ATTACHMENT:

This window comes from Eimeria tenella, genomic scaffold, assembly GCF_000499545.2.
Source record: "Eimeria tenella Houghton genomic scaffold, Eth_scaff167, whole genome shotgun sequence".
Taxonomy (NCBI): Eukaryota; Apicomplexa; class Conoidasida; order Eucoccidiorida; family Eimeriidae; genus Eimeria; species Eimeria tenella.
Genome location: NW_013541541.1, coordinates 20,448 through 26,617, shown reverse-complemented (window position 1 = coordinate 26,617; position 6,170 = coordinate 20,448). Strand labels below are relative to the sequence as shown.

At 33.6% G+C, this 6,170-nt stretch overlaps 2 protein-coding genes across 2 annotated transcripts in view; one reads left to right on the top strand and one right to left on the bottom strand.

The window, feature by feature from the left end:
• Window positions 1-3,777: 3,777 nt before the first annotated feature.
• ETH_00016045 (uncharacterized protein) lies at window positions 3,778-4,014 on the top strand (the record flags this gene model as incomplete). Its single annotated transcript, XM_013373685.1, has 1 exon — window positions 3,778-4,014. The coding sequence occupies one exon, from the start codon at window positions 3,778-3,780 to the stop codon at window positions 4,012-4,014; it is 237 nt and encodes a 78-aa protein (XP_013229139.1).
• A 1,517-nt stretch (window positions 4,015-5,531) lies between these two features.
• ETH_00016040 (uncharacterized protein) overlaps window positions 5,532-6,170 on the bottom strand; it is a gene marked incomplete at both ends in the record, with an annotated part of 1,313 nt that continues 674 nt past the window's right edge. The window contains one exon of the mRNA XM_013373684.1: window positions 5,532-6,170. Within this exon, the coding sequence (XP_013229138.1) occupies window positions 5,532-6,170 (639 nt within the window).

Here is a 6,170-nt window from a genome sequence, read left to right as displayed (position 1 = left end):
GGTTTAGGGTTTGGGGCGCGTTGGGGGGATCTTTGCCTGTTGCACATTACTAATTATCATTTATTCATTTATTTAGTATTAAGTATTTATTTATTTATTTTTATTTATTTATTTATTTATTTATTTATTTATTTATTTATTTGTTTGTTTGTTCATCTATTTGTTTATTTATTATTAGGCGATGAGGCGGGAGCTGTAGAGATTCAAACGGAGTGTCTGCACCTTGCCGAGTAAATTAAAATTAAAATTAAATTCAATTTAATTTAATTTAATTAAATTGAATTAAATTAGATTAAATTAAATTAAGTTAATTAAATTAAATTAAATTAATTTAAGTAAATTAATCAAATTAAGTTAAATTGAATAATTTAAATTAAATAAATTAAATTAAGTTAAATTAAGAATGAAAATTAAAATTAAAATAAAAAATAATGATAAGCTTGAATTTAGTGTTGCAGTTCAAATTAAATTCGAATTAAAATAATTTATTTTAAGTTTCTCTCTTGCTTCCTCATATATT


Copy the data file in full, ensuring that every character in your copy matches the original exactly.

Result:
This window comes from Eimeria tenella, genomic scaffold, assembly GCF_000499545.2.
Source record: "Eimeria tenella Houghton genomic scaffold, Eth_scaff167, whole genome shotgun sequence".
Taxonomy (NCBI): Eukaryota; Apicomplexa; class Conoidasida; order Eucoccidiorida; family Eimeriidae; genus Eimeria; species Eimeria tenella.
Genome location: NW_013541541.1, coordinates 20,448 through 26,617, shown reverse-complemented (window position 1 = coordinate 26,617; position 6,170 = coordinate 20,448). Strand labels below are relative to the sequence as shown.

At 33.6% G+C, this 6,170-nt stretch overlaps 2 protein-coding genes across 2 annotated transcripts in view; one reads left to right on the top strand and one right to left on the bottom strand.

The window, feature by feature from the left end:
• Window positions 1-3,777: 3,777 nt before the first annotated feature.
• ETH_00016045 (uncharacterized protein) lies at window positions 3,778-4,014 on the top strand (the record flags this gene model as incomplete). Its single annotated transcript, XM_013373685.1, has 1 exon — window positions 3,778-4,014. The coding sequence occupies one exon, from the start codon at window positions 3,778-3,780 to the stop codon at window positions 4,012-4,014; it is 237 nt and encodes a 78-aa protein (XP_013229139.1).
• A 1,517-nt stretch (window positions 4,015-5,531) lies between these two features.
• ETH_00016040 (uncharacterized protein) overlaps window positions 5,532-6,170 on the bottom strand; it is a gene marked incomplete at both ends in the record, with an annotated part of 1,313 nt that continues 674 nt past the window's right edge. The window contains one exon of the mRNA XM_013373684.1: window positions 5,532-6,170. Within this exon, the coding sequence (XP_013229138.1) occupies window positions 5,532-6,170 (639 nt within the window).

Here is a 6,170-nt window from a genome sequence, read left to right as displayed (position 1 = left end):
GGTTTAGGGTTTGGGGCGCGTTGGGGGGATCTTTGCCTGTTGCACATTACTAATTATCATTTATTCATTTATTTAGTATTAAGTATTTATTTATTTATTTTTATTTATTTATTTATTTATTTATTTATTTATTTATTTATTTGTTTGTTTGTTCATCTATTTGTTTATTTATTATTAGGCGATGAGGCGGGAGCTGTAGAGATTCAAACGGAGTGTCTGCACCTTGCCGAGTAAATTAAAATTAAAATTAAATTCAATTTAATTTAATTTAATTAAATTGAATTAAATTAGATTAAATTAAATTAAGTTAATTAAATTAAATTAAATTAATTTAAGTAAATTAATCAAATTAAGTTAAATTGAATAATTTAAATTAAATAAATTAAATTAAGTTAAATTAAGAATGAAAATTAAAATTAAAATAAAAAATAATGATAAGCTTGAATTTAGTGTTGCAGTTCAAATTAAATTCGAATTAAAATAATTTATTTTAAGTTTCTCTCTTGCTTCCTCATATATT